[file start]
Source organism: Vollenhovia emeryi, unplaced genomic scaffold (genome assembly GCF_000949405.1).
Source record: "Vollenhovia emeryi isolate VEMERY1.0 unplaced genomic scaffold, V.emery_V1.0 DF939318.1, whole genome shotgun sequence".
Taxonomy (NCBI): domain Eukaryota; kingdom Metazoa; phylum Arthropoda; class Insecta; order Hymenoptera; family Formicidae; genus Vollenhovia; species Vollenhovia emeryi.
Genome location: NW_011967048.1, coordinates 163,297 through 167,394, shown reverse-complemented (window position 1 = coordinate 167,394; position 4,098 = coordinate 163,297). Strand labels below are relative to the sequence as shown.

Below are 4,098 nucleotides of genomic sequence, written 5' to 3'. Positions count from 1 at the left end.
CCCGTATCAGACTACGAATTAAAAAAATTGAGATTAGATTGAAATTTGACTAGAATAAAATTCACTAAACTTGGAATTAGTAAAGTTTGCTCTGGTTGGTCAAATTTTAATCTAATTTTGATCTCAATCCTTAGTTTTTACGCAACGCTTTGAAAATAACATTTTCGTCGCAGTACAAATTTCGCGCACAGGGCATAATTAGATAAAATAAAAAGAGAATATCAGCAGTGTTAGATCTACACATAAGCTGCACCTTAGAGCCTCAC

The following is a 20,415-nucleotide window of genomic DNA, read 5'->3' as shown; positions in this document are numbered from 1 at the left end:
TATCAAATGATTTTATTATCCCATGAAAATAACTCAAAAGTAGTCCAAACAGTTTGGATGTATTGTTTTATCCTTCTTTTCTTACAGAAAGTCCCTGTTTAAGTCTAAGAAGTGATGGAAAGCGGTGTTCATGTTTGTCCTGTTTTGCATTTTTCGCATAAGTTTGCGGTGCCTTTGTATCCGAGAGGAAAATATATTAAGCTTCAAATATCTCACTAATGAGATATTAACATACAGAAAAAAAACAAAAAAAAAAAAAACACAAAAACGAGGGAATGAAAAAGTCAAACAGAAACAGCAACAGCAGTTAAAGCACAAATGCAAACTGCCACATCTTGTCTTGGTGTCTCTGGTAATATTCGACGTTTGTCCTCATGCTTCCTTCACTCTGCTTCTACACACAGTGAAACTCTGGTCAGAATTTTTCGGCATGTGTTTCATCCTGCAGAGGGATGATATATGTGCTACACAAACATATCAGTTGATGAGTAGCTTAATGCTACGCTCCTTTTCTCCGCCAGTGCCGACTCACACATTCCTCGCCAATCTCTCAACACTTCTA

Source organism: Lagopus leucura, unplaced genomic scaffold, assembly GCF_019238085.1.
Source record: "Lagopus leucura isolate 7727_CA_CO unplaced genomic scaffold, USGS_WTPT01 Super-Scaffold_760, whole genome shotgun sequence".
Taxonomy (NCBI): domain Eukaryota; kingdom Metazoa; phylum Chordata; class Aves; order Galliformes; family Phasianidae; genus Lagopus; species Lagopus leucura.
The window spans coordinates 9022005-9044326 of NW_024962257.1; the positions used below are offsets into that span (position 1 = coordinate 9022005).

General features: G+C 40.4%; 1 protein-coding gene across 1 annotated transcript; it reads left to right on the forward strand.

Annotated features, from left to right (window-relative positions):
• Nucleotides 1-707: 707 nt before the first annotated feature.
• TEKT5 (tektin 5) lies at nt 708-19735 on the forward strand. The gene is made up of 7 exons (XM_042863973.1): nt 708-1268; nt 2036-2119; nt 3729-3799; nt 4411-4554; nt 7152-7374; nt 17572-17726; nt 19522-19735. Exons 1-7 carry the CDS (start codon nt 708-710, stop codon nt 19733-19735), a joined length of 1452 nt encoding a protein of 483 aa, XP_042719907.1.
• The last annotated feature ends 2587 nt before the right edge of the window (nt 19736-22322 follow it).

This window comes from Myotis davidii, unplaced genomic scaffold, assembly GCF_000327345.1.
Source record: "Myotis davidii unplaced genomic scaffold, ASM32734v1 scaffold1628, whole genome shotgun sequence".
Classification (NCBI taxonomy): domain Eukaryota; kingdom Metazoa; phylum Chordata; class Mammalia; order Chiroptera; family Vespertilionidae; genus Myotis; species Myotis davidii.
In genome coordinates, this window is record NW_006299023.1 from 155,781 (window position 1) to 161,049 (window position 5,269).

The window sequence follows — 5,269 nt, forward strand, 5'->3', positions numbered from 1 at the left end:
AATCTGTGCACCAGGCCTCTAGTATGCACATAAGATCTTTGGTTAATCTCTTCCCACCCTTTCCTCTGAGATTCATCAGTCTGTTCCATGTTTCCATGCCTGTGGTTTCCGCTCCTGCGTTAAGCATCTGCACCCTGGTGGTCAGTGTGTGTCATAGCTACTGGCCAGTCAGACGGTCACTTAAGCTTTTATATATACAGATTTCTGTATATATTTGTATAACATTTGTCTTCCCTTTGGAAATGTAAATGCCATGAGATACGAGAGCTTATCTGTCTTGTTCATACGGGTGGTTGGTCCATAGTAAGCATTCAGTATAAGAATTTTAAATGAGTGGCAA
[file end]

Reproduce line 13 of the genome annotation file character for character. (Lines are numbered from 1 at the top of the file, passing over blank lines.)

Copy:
General features: G+C 40.4%; 1 protein-coding gene across 1 annotated transcript; it reads left to right on the forward strand.